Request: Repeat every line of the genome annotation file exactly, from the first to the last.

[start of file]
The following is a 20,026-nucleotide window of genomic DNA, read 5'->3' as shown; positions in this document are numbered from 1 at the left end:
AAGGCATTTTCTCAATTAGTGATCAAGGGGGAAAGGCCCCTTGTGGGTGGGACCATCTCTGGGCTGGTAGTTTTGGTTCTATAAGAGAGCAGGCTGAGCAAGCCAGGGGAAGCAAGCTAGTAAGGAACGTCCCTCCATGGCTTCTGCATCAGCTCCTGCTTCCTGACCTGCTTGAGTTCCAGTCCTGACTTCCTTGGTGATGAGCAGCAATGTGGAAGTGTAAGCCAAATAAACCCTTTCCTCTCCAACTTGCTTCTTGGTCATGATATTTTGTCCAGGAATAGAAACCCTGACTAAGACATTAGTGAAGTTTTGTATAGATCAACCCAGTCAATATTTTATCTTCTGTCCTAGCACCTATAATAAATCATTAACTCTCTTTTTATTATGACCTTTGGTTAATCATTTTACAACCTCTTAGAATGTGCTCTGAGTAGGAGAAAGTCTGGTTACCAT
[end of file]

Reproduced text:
The following is a 20,026-nucleotide window of genomic DNA, read 5'->3' as shown; positions in this document are numbered from 1 at the left end:
AAGGCATTTTCTCAATTAGTGATCAAGGGGGAAAGGCCCCTTGTGGGTGGGACCATCTCTGGGCTGGTAGTTTTGGTTCTATAAGAGAGCAGGCTGAGCAAGCCAGGGGAAGCAAGCTAGTAAGGAACGTCCCTCCATGGCTTCTGCATCAGCTCCTGCTTCCTGACCTGCTTGAGTTCCAGTCCTGACTTCCTTGGTGATGAGCAGCAATGTGGAAGTGTAAGCCAAATAAACCCTTTCCTCTCCAACTTGCTTCTTGGTCATGATATTTTGTCCAGGAATAGAAACCCTGACTAAGACATTAGTGAAGTTTTGTATAGATCAACCCAGTCAATATTTTATCTTCTGTCCTAGCACCTATAATAAATCATTAACTCTCTTTTTATTATGACCTTTGGTTAATCATTTTACAACCTCTTAGAATGTGCTCTGAGTAGGAGAAAGTCTGGTTACCAT